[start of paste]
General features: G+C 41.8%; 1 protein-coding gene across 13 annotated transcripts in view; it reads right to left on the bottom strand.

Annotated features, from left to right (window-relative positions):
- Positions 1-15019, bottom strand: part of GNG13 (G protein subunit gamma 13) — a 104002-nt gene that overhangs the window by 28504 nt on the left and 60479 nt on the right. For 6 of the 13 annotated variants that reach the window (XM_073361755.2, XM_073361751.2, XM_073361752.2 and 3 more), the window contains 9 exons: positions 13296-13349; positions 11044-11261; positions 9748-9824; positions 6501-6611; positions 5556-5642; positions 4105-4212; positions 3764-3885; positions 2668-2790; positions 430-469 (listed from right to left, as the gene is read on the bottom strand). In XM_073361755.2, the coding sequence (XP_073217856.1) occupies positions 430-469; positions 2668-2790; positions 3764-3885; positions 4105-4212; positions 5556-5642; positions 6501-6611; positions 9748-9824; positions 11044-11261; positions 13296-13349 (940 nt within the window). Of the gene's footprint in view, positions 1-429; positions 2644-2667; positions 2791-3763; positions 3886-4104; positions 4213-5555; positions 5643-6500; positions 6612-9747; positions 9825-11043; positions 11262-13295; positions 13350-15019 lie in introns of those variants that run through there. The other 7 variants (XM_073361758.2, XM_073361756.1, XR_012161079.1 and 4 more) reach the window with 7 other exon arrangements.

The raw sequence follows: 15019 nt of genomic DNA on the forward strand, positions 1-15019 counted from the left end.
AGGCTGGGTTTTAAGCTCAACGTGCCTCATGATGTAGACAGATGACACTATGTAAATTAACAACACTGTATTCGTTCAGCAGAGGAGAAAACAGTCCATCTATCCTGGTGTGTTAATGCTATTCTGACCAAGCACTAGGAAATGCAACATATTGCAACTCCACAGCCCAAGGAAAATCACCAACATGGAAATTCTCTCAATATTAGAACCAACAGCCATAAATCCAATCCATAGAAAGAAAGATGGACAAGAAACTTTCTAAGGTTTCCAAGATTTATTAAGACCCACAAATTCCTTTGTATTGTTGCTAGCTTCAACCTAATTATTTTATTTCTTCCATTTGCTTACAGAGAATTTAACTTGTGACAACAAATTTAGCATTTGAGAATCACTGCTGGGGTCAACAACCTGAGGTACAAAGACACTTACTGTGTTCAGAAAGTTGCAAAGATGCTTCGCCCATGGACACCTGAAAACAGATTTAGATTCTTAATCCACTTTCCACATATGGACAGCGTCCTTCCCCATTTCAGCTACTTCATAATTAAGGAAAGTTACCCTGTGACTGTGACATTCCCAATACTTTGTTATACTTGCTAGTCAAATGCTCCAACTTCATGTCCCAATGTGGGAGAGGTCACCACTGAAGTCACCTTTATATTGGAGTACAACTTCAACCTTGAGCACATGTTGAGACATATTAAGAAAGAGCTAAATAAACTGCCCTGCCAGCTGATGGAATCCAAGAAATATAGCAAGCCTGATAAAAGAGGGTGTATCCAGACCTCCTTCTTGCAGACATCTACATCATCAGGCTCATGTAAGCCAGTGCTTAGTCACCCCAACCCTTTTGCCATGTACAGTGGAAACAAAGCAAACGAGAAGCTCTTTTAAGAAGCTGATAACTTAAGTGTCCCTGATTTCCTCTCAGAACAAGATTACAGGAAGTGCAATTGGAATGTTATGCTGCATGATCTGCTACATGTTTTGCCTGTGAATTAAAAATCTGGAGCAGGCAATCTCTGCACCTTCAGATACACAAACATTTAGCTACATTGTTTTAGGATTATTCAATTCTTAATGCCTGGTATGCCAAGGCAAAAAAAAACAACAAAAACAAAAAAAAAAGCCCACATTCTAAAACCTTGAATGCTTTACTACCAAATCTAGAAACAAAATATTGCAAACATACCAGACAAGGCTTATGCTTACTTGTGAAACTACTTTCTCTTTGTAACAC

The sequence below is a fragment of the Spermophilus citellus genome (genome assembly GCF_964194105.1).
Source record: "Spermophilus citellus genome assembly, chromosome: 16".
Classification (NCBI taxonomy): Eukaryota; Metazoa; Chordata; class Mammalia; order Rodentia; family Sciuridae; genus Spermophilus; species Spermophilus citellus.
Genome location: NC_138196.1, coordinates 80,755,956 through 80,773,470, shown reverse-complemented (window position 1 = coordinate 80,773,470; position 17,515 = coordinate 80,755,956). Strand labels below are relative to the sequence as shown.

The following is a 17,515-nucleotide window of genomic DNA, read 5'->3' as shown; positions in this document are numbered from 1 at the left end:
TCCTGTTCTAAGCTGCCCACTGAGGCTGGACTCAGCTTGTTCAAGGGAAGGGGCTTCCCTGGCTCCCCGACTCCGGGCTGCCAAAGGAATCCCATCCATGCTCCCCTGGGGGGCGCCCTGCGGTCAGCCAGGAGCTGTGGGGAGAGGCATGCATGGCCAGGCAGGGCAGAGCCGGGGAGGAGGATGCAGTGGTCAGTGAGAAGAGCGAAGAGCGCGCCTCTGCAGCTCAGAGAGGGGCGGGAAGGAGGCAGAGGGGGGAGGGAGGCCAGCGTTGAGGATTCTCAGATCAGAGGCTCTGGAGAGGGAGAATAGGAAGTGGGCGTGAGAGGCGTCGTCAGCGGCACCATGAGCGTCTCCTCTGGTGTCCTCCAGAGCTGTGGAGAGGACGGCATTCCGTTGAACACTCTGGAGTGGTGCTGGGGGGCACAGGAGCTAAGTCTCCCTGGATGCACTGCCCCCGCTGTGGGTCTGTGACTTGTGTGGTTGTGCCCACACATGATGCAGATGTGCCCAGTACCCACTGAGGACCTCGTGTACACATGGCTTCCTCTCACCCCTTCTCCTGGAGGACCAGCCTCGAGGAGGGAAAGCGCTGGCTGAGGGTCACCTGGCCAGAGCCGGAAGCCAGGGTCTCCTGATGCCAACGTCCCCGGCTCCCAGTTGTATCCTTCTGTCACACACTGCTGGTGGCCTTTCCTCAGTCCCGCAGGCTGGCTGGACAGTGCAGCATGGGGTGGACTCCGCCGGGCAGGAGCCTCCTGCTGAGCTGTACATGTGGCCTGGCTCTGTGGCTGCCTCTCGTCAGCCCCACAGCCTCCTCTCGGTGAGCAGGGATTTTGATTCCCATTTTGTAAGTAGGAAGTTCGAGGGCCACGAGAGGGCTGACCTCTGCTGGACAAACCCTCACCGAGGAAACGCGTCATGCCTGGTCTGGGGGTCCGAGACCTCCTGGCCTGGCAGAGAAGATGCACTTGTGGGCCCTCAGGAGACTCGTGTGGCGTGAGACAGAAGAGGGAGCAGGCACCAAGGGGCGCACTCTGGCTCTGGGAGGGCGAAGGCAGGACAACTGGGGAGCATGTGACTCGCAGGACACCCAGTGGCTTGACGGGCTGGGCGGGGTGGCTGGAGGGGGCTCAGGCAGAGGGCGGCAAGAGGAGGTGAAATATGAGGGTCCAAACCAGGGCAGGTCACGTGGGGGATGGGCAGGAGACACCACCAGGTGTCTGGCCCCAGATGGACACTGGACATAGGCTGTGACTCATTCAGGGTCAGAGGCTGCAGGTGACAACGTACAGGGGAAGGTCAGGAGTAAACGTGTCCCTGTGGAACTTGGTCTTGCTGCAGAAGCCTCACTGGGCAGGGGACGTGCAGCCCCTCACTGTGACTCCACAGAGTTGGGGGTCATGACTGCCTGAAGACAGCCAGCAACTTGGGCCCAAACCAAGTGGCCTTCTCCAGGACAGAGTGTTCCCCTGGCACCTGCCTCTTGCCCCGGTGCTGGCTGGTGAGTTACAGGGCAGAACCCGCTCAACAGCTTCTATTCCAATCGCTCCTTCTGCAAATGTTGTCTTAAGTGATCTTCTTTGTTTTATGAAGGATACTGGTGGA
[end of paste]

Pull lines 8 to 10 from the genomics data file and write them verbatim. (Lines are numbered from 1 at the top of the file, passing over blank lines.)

Classification (NCBI taxonomy): Eukaryota; Metazoa; Chordata; class Mammalia; order Rodentia; family Sciuridae; genus Spermophilus; species Spermophilus citellus.
Genome location: NC_138196.1, coordinates 80,755,956 through 80,773,470, shown reverse-complemented (window position 1 = coordinate 80,773,470; position 17,515 = coordinate 80,755,956). Strand labels below are relative to the sequence as shown.

The following is a 17,515-nucleotide window of genomic DNA, read 5'->3' as shown; positions in this document are numbered from 1 at the left end: